Trespass -1992-


Directed by Walter Hill. 101 mins.

 Worth my time? Yes. (Watched on DVD)

 Not to be confused with the 2011 Joel Schumacher film of the same title, which you should avoid like a plague wearing Ed Hardy.

 I guess you can’t keep Walter Hill down. After the lame Another 48 Hrs. comes this tight neo-noir that mixes John Carpenter (especially Assault on Precinct 13) with John Singleton. As soon as I saw in the credits that Ry Cooder was back in the mix, my spirits were lifted. Plus, the soundtrack features Sir Mix-a-lot and Gang Starr, so that’s a nice bonus.

 The unity of time and place throughout most of the film adds an extra degree of immediacy and claustrophobia to the already-high tension. The performances range from good to great, and I loved watching tried-and-true character actors descend into a bottomless pit of greed and panic. Bill Paxton is top-notch as usual (One False Move, A Simple Plan, and this would be a killer triple feature). It’s especially nice to see William Sadler in the spotlight since he’s usually relegated to scrappy Shawshank Redemption-style supporting roles.

 The Ices (Both T and Cube) are the perfect adversaries for Paxton and Sadler. One could argue that the way the film portrays its urban drug distribution syndicate – as composed of intelligent, business-savvy people and developing their characters through phone calls and video recordings – paved the way for gritty TV shows such as The Wire. You heard it here first, everyone!

 – It’s sort of a mindblinder that Robert Zemeckis wrote a screenplay this grim.

Next up in the Hillmography: Geronimo: An American Legend.

(Seen and originally written on 2013-02-09)

Streets of Fire -1984-


Directed by Walter Hill. 93 mins.

 Worth my time? Yes. (Watched on DVD)

 Whoa, this movie totally sucker-punched me. I didn’t know anything about Streets of Fire going into it, but I certainly wans’t expecting a rockabilly Western with notes of Grease and The Phantom of the Paradise. While it may not be my favorite film thusfar in the Hillmography, it’s definitely the Most Totally Awesomest™.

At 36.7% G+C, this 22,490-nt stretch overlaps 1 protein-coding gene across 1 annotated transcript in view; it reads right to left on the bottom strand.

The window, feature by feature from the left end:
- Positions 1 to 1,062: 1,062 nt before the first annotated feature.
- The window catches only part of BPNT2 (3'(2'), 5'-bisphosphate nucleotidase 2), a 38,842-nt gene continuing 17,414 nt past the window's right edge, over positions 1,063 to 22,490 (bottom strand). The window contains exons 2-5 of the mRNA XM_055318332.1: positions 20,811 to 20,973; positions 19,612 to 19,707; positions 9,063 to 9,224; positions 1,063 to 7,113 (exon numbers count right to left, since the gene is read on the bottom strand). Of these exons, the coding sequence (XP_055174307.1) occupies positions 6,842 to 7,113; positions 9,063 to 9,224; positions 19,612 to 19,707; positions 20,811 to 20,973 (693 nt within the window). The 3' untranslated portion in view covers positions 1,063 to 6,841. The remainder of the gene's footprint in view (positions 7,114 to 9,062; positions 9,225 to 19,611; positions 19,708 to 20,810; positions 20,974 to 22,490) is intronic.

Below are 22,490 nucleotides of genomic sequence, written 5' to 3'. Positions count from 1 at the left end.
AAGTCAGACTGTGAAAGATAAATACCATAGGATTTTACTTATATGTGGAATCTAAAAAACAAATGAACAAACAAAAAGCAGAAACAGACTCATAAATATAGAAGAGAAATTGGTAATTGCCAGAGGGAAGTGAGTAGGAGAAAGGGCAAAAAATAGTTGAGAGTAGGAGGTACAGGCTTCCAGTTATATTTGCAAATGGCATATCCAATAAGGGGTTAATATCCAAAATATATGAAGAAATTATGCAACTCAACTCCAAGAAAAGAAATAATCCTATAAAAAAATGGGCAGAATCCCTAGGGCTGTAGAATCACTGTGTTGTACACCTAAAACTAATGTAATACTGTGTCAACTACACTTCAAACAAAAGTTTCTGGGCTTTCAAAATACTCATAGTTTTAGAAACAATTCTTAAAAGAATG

Leading man Michael Paré may actually be the movie’s weakest link. Hill clearly miscalculated the actor’s capacity for badassery (and wearing suspenders with a sleeveless shirt is hilarious, not intimidating). Luckily, he spends most of his time sharing the screen with one of a bucket o’ great co-start: Diane Lane, Amy Madigan, Rick Moranis, and a young (but still super-creeper) Willem Dafoe. Hell, even Lee Ving from FEAR shows up in a biker gang. What more do you want?

Oh, you want more? Well, in that case, you also get Bill Paxton, Robert Townsend and Elizabeth Daily (better known as Dottie from Pee-Wee’s Big Adventure).

 Like The Warriors, Streets of Fire feels like a self-contained universe. The action takes place in a huge city that seems to be only four square blocks (not knocking it – I had a similar feeling when watching Eyes Wide Shut). And, of course, the musical numbers of this self-proclaimed “Rock & Roll Fable,” courtesy of Jim Steinman, are as catchy as you would hope and expect.  

 Next up in the Hillmography: Brewster’s Millions.

 (Seen and originally written on 2013-01- 29)

The Long Riders -1980-


Directed by Walter Hill. 100 mins.

 Worth my time? Yes. (Watched on DVD)

 Also known as The Assassination of James Keach by the Coward Nicholas Guest. Walter Hill’s first Western isn’t a game-changer (The legend of Jesse James has been retold countless times prior and since), but the film sets itself apart by giving more screen time to the outlaws’ personal and family lives. Think The Wild Bunch meets Heat.

 After getting off to a slow start, the movies inner Hill kicks in with plenty of squibs and slow motion. Interestingly, the movie balances out its stylized violence with a more realistic portrayal of its aftermath. Most of the characters who are shot are later shown in the hospital, and those who die are shown in the morgue or funeral home, usually surrounded by grieving friends and family.

 The Long Riders is for genre fans (or Carradine/Keach/Quaid/Guest fans) only, but it’s a solid film. There’s really not much more to write on the matter. Next up in the Hillmography: Southern Comfort.

 – Shout-out to Ry Cooder for providing the score.

– I had no idea that Stacy Keach had a brother until I saw The Long Riders.

– Keith Carradine looks a lot like a young Klause Kinski in this movie.

– The David Carradine knife-fight was particularly epic.

– Four films into the Hillmography, and I have yet to encounter one positive, fleshed out woman. It’s enough to make Aaron Sorkin look like a feminist.

 (Seen and originally written on 2013-01- 26)